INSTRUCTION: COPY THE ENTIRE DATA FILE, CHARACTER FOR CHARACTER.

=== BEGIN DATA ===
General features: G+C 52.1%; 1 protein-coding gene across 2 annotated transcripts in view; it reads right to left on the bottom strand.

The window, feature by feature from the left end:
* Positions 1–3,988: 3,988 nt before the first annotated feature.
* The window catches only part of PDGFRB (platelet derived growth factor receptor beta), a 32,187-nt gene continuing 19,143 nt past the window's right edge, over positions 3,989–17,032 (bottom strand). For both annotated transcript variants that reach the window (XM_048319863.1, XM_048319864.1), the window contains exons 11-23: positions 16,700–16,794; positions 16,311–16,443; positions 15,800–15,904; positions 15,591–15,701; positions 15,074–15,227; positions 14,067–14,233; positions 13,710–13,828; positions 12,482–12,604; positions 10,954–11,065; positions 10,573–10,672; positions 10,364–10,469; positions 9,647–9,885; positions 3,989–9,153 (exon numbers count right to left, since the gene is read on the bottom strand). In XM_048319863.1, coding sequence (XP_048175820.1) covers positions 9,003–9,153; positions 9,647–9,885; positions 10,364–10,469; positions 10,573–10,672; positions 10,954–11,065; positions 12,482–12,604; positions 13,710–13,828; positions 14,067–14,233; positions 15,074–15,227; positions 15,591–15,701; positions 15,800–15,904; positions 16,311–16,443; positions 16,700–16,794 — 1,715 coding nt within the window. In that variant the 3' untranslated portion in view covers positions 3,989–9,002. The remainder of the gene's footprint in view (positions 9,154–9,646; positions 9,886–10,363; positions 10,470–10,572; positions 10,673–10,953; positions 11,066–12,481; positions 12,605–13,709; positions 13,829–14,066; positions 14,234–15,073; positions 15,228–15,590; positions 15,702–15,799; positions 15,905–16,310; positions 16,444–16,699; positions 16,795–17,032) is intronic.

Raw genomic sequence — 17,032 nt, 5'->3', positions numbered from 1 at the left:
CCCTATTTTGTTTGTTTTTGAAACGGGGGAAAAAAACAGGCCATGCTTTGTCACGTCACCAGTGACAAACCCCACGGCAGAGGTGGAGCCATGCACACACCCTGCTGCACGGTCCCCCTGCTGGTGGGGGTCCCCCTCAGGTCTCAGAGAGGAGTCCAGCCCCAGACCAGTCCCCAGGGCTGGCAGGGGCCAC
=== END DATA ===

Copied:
General features: G+C 52.1%; 1 protein-coding gene across 2 annotated transcripts in view; it reads right to left on the bottom strand.

The window, feature by feature from the left end:
* Positions 1–3,988: 3,988 nt before the first annotated feature.
* The window catches only part of PDGFRB (platelet derived growth factor receptor beta), a 32,187-nt gene continuing 19,143 nt past the window's right edge, over positions 3,989–17,032 (bottom strand). For both annotated transcript variants that reach the window (XM_048319863.1, XM_048319864.1), the window contains exons 11-23: positions 16,700–16,794; positions 16,311–16,443; positions 15,800–15,904; positions 15,591–15,701; positions 15,074–15,227; positions 14,067–14,233; positions 13,710–13,828; positions 12,482–12,604; positions 10,954–11,065; positions 10,573–10,672; positions 10,364–10,469; positions 9,647–9,885; positions 3,989–9,153 (exon numbers count right to left, since the gene is read on the bottom strand). In XM_048319863.1, coding sequence (XP_048175820.1) covers positions 9,003–9,153; positions 9,647–9,885; positions 10,364–10,469; positions 10,573–10,672; positions 10,954–11,065; positions 12,482–12,604; positions 13,710–13,828; positions 14,067–14,233; positions 15,074–15,227; positions 15,591–15,701; positions 15,800–15,904; positions 16,311–16,443; positions 16,700–16,794 — 1,715 coding nt within the window. In that variant the 3' untranslated portion in view covers positions 3,989–9,002. The remainder of the gene's footprint in view (positions 9,154–9,646; positions 9,886–10,363; positions 10,470–10,572; positions 10,673–10,953; positions 11,066–12,481; positions 12,605–13,709; positions 13,829–14,066; positions 14,234–15,073; positions 15,228–15,590; positions 15,702–15,799; positions 15,905–16,310; positions 16,444–16,699; positions 16,795–17,032) is intronic.

Raw genomic sequence — 17,032 nt, 5'->3', positions numbered from 1 at the left:
CCCTATTTTGTTTGTTTTTGAAACGGGGGAAAAAAACAGGCCATGCTTTGTCACGTCACCAGTGACAAACCCCACGGCAGAGGTGGAGCCATGCACACACCCTGCTGCACGGTCCCCCTGCTGGTGGGGGTCCCCCTCAGGTCTCAGAGAGGAGTCCAGCCCCAGACCAGTCCCCAGGGCTGGCAGGGGCCAC